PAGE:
After only three features—all starring Hugh Grant—it appears that the proverbial well has run dry for director Marc Lawrence. Regardless of the popularity or modest critical success that accompanied Two Weeks Notice (2002) or Music and Lyrics (2007), Lawrence and Grant’s latest romcom foray, Did You Hear About the Morgans?, is nothing but a dud. It seems the Lawrence we’ve inherited this time around is more akin to the man who wrote Miss Congeniality 2 (2005).
Of course, with the exception of the occasional quirkier or more ambitious attempts, the romantic comedy isn’t a genre that lends itself to inventiveness. However, this lack of innovation doesn’t mean these movies can’t be enjoyable as entertainment, as long as the movie has some charm to it. This isn’t the case here, where goodwill has seemingly transformed into phoned-in laziness.
The plot is nothing special, with Manhattan high rollers—newly separated man and wife—Paul (Grant) and Meryl Morgan (Sarah Jessica Parker, notable only since this is her first role sans chin mole) and their floundering marriage being shipped away by witness protection to Wyoming after the couple witnesses a murder. And since these two are used to the hustle and bustle of New York City, the requisite clashes of culture are not far behind. Paul gets chased by a bear and can’t chop wood. Meryl is astonished by the existence of $5 sweaters. And the rest of the town’s hodge-podge of quirky bumpkins mill about for added hilarity. Intersperse a heap of marital nagging here and there and some gradual reconciliation, and it’s just a matter of waiting for the final reel to roll around so the bad guy (Michael Kelly, Law Abiding Citizen) can show up and Paul and Meryl can finally get back together.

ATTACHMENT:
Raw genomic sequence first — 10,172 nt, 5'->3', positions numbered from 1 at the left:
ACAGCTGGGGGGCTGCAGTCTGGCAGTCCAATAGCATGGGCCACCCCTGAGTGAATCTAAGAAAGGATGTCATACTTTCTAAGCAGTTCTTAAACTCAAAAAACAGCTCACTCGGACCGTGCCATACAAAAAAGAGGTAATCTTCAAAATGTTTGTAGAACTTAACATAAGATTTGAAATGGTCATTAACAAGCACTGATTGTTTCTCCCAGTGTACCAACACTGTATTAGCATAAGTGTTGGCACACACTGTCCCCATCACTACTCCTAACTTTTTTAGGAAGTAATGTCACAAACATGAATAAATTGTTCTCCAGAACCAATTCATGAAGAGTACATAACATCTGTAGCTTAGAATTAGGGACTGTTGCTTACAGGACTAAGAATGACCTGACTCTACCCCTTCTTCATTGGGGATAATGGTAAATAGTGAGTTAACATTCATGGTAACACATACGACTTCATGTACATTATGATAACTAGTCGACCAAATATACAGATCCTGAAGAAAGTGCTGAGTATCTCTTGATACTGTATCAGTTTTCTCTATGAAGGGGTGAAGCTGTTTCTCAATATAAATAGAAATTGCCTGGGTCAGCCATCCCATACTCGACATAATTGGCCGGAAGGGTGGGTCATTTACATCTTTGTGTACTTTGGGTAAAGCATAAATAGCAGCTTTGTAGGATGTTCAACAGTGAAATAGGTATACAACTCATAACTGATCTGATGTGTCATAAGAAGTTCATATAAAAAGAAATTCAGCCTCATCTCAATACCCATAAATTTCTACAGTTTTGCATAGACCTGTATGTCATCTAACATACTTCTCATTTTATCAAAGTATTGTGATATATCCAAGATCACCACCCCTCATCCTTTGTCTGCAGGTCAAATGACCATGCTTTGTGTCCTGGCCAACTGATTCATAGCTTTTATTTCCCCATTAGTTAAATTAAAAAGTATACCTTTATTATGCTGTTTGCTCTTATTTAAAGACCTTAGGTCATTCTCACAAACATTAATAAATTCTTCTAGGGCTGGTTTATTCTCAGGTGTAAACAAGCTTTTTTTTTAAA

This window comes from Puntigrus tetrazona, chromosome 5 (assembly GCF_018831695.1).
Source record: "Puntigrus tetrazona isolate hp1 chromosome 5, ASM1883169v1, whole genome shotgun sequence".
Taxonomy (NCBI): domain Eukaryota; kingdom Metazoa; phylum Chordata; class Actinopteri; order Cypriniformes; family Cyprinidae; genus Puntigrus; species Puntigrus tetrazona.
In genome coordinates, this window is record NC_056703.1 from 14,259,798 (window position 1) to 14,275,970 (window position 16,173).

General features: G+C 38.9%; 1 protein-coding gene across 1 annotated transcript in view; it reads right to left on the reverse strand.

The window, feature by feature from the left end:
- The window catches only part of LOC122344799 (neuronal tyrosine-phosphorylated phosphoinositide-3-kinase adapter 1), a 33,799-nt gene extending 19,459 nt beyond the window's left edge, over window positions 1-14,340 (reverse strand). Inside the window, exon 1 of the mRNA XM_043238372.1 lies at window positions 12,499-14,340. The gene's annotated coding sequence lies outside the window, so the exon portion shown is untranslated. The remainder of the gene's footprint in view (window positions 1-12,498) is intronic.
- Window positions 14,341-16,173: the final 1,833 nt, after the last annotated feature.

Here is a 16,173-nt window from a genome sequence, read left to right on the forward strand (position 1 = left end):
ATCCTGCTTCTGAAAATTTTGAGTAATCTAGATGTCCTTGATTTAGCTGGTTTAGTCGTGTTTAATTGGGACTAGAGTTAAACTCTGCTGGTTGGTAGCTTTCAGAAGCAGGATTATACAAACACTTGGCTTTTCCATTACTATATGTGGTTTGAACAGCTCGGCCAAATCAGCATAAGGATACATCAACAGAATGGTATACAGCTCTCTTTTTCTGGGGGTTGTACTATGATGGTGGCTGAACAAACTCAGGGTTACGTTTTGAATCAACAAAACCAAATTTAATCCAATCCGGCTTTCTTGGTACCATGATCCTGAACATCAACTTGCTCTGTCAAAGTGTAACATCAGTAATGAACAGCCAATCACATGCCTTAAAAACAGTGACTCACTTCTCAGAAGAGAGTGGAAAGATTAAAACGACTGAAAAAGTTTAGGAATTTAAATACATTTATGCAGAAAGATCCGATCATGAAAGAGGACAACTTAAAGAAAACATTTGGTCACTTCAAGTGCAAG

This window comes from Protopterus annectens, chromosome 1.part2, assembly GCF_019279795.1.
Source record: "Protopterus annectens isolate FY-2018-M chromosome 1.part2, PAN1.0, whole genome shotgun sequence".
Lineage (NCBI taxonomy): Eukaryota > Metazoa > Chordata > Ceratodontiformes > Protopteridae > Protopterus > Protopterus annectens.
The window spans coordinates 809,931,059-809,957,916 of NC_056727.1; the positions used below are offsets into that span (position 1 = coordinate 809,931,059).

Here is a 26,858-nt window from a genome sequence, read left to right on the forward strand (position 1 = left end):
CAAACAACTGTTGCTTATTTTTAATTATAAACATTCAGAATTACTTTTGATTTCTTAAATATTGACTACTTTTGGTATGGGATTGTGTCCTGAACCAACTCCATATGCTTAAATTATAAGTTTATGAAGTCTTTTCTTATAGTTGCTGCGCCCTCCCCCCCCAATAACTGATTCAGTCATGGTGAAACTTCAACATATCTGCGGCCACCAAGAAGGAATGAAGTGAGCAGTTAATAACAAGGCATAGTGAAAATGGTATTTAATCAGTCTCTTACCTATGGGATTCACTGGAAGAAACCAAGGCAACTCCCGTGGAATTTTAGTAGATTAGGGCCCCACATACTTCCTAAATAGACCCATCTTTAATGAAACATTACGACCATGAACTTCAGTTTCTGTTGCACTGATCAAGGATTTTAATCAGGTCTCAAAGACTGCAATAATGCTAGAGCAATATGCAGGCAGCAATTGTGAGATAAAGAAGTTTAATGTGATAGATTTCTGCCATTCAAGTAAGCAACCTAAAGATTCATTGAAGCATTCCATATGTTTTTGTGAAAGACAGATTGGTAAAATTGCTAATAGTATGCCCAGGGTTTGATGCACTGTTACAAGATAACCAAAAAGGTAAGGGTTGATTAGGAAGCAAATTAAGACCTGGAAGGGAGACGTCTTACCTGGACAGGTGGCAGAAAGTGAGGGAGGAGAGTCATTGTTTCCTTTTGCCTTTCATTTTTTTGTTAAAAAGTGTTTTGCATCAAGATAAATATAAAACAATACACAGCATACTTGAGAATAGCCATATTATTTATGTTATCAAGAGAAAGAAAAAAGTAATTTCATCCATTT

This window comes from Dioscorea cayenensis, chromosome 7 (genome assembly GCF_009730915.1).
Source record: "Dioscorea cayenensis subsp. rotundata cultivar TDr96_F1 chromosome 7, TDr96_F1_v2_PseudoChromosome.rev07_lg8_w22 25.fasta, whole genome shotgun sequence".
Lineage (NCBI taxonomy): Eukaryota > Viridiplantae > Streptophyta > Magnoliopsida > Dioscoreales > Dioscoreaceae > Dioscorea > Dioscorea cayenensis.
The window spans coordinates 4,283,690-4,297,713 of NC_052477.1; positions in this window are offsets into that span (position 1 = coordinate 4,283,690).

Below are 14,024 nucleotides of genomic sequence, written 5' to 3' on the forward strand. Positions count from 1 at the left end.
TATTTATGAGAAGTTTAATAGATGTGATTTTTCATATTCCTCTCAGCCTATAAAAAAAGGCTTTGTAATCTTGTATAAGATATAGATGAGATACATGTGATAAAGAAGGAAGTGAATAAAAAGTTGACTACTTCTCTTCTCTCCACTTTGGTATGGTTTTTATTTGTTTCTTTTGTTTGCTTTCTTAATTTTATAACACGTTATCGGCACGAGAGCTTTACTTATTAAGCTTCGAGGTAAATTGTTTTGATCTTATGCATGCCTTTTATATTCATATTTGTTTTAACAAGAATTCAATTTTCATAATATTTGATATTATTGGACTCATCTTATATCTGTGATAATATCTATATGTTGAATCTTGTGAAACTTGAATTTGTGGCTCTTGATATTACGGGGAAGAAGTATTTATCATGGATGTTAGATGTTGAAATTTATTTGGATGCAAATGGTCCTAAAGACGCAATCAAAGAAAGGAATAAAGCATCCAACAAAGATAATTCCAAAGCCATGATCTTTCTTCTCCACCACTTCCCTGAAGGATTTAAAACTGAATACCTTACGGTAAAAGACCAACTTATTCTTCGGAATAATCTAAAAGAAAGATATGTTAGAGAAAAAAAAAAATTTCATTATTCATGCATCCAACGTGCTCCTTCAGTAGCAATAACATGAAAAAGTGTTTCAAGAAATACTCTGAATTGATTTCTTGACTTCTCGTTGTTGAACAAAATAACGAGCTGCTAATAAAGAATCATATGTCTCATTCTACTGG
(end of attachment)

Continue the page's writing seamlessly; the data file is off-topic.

None of it’s fresh, but even this might be overcome if any actual effort had been put forth. Hugh Grant’s self-deprecating mumbling only goes so far, and here “so far” is about to the end of the opening credits. It certainly doesn’t help that he and Parker have the chemistry of a couple of wet paper towels. When your film’s big climax finishes with Sam Elliot knocking a man unconscious with a tossed horseshoe, you know you’ve witnessed a kind of lameness seldom seen. The only personality to be found in this junker resides in Wilford Brimley’s mustache.
Those with more tolerance and patience for this kind of thing will probably get a good bit more distance out of The Morgans and its romcom formula than I did, but even then it might be taxing. For everyone else, you’ll probably be wishing movie theaters were equipped with a fast-forward button. Rated PG-13 for some sexual references and momentary violence.